In July 2003 the Lord graciously allowed us to hold the largest Crusade meeting in Vietnam up until that time since its fall to communism in 1975. In this meeting the Lord did mass miracles greater than we have ever personally seen. Cripples and paralytics were walking, people with cancer were healed, the blind saw, the deaf heard, demons were cast out, and people with depression were healed. The Lord Jesus did many other miraculous healings that went unreported at the meeting. It was said that not since the 1960’s had such miracles taken place in a meeting there.
Some of these miracles took place as believers laid hands on the sick and ministered with authority in the name of Jesus. Others were healed without anyone laying hands on them or praying over them. These apparently were healed directly by the Lord Himself.
How can we explain such miracles according to specific Scripture references?
Scripture teaches that those who proclaim the kingdom of God have been given a measure of authority to minister healing to the sick as confirmation of the gospel.
After this the Lord appointed 70 others and sent them…”Heal the sick…tell them, ‘the kingdom of God is near you.’” (Luke 10:1, 9)
Scripture also teaches the practice of the laying of hands to heal the sick as believers preach the gospel.
Mark 16.15 He said to them, “Go into all the world and preach the good news to all creation. …17 And these signs will accompany those who believe: In my name they will drive out demons; …they will place their hands on sick people, and they will get well.”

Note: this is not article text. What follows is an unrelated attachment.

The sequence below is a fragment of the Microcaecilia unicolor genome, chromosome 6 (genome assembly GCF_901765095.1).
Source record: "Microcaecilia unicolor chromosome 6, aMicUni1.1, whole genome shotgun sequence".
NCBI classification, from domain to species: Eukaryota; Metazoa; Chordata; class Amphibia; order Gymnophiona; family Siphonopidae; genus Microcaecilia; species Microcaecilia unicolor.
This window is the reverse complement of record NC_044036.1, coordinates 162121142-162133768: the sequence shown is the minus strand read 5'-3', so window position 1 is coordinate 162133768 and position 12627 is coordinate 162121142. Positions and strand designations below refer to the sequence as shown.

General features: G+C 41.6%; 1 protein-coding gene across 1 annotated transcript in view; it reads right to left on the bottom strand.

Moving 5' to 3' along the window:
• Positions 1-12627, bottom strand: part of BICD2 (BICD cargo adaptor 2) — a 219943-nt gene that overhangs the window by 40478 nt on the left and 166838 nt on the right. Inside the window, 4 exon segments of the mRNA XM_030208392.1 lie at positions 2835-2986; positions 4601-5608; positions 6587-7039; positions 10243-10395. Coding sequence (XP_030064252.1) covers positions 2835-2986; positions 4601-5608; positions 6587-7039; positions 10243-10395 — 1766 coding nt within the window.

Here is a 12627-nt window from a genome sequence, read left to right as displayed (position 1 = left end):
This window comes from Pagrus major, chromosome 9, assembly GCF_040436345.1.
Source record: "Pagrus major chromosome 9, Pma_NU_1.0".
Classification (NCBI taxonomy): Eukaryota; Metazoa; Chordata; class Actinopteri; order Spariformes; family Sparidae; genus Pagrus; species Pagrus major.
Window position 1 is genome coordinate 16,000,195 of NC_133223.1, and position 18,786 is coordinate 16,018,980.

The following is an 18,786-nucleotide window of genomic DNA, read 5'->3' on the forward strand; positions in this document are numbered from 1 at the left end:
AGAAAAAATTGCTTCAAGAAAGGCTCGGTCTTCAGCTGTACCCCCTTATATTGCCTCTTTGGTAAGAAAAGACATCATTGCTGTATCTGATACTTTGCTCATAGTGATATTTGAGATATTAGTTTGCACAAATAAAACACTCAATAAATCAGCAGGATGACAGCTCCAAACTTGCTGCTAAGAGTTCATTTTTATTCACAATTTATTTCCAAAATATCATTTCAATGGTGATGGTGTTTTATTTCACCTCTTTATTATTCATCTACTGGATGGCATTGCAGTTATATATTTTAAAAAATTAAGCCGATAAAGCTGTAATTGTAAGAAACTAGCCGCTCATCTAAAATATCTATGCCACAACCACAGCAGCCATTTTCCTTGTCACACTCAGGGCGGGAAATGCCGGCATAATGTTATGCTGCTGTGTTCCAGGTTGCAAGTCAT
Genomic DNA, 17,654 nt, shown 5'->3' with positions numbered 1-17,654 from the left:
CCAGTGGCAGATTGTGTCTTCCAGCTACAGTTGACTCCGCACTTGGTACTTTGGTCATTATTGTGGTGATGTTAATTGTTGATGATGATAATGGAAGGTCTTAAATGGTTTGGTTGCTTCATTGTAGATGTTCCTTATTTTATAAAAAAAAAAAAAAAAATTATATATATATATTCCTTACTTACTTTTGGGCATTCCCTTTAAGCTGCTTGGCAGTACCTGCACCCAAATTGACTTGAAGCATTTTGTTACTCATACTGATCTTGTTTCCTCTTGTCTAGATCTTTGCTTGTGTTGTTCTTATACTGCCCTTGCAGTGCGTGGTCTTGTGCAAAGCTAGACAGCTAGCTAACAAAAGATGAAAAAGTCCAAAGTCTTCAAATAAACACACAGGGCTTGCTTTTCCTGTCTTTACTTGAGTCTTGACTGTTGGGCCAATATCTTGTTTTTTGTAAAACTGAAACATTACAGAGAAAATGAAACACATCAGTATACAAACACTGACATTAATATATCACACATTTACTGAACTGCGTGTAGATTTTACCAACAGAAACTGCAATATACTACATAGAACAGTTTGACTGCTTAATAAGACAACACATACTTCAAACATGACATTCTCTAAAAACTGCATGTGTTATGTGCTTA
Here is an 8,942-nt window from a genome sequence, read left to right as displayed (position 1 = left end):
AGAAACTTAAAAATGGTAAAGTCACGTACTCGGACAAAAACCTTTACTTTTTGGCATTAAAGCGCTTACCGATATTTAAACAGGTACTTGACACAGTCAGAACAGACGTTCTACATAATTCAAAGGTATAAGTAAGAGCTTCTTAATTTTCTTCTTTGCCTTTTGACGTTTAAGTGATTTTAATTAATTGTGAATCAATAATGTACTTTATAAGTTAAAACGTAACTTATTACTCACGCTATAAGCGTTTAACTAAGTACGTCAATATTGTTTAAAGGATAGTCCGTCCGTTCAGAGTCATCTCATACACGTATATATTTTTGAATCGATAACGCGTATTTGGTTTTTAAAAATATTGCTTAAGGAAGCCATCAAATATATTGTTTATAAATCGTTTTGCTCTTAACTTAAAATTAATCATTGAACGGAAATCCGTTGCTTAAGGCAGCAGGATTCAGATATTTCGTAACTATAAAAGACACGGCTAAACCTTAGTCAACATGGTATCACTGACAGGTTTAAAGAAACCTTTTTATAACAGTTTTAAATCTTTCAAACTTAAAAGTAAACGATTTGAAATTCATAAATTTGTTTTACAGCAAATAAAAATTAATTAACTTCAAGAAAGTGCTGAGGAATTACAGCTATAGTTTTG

The above verses from Luke and Mark teach that all believers who are sent to preach the gospel have a measure of authority to heal the sick through the laying on of hands. And during the Crusade meeting in Vietnam, there were indeed infirm people who were healed when believers ministered to them in this way. But what of those who were healed apart from any believer ministering to them? It is obvious that the Lord Himself healed them directly. How can we explain this more specifically in terms of New Testament teaching on healing?
The gift of healing
1 Corinthians 4:9 mentions “gifts of healing” through which miraculous healings can take place. From verse 30 it is clear that not every believer has been given such gifts. In contrast, every believer who has been called or sent to proclaim the gospel does have a measure of authority to minister healing for the sake of confirming the gospel. But the “special” gift or gifts of healing can be very powerful and are given to only some believers. In Acts we see a manifestation of such a gift working through the apostle Peter.
Acts 5:15 As a result, people brought the sick into the streets and laid them on beds and mats so that at least Peter’s shadow might fall on some of them as he passed by. 16 Crowds gathered also from the towns around Jerusalem, bringing their sick and those tormented by evil spirits, and all of them were healed.